Environmental aspects and low-impact camping

Paddling is not only about pushing limits, but also about getting out there. Rivers are the ultimate means of transport into the unspoilt parts of nature, and not only that, they are the veins of life for humankind. It is therefore of utmost importance that rivers and their surroundings are protected.

Although paddlers seldom pollute the rivers, it is still necessary to mention some aspects of environmental impact. It makes common sense that nothing that could be harmful to any living organism should be thrown in or near water, but for unknown reasons some people regard rivers as open drain systems that will carry everything away to who knows where.

As a general rule, everything that is taken on a river trip should be removed when you leave, as is the case with any other nature trail. To simplify matters, reduce litter at the source by re-packing and by keeping to simple menus.

Human waste should be disposed of properly to avoid water pollution and minimise the possibility of spreading diseases. Where the group size is relatively small and the group frequency is low, bury the waste away from the river and place the used toilet paper in paper bags, which are either taken home or burned thoroughly. Where group sizes are larger, human waste should be removed entirely using a Porta-Potti kind of system (typically on commercial overnight trips on a river like the Orange).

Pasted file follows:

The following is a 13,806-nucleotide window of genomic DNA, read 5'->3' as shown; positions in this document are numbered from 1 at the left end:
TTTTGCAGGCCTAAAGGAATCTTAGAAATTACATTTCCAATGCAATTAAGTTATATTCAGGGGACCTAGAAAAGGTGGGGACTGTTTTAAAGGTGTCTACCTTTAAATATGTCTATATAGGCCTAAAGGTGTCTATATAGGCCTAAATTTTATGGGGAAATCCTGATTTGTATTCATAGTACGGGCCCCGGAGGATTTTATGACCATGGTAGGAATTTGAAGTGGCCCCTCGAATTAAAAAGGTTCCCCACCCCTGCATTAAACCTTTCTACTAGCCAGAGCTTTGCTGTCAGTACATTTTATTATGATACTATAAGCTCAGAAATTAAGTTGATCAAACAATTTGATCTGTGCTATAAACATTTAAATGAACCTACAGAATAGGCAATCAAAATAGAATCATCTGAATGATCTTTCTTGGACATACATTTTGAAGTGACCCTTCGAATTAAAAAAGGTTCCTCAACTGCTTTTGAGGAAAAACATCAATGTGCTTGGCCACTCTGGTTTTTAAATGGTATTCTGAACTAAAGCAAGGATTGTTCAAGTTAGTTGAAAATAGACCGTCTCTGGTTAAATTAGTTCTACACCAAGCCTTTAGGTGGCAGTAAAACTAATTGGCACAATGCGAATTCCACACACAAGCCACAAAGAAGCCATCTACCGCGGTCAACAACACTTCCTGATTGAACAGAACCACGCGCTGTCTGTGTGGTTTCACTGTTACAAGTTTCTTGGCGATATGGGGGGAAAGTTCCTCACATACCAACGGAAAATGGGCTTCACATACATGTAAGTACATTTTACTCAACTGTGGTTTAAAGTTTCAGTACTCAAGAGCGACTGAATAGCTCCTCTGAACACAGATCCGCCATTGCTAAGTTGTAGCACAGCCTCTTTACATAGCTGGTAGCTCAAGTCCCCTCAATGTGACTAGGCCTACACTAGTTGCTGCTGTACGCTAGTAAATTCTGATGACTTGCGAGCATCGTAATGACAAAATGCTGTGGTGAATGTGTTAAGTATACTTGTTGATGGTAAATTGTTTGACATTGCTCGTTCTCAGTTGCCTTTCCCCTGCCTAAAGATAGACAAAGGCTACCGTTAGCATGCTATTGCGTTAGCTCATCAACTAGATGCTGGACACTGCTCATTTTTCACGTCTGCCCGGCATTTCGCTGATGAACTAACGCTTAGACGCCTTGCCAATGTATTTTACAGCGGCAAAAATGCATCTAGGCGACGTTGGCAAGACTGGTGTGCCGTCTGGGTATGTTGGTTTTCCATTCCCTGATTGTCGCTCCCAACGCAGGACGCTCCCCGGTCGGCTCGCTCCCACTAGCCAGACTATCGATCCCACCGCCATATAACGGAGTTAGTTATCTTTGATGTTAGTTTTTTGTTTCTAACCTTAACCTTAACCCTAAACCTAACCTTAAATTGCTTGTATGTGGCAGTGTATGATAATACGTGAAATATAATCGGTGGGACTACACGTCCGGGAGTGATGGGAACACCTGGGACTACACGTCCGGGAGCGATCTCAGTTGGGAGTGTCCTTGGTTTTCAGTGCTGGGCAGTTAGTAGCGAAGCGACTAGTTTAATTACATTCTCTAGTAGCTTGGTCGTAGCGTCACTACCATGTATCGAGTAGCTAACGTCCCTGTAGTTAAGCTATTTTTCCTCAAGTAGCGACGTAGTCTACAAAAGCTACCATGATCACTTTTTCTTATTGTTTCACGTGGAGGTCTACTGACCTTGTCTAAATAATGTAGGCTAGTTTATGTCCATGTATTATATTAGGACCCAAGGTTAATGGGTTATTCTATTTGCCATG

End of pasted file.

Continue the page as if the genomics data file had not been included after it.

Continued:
In high-volume rivers, urinate directly into the flowing current. In low-volume rivers, urinate on the banks below the flood water line.

Use the following guidelines when camping on the riverbank: Camp on beaches or non-vegetated areas below the flood water line, or on existing sites above the flood water line; avoid fires, and when it is really necessary, use existing fire-rings where possible; use durable ground for the kitchen and minimise the number of times any part of the site is used; avoid making new trails and naturalise the site when you leave.

In a more general sense: any form of human intervention concerning rivers is normally negative. This is equally true of weirs, low-level bridges and dams. Most of them are extremely dangerous, so rather stay away from them. As far as dams are concerned: studies completed in leading First World countries show that the negative impact on the eco-systems involved in the specific environments of the dams far outweigh the presumed economical benefit the dams may generate. This is such a serious issue, that some dams are been destroyed to try to recover the damage already done. In developing countries, however, most decisions concerning dams are taken for political reasons with single-minded impact-studies having been done. Paddlers are in the position to voice their opinion concerning dams and they should do so whenever the opportunity arises.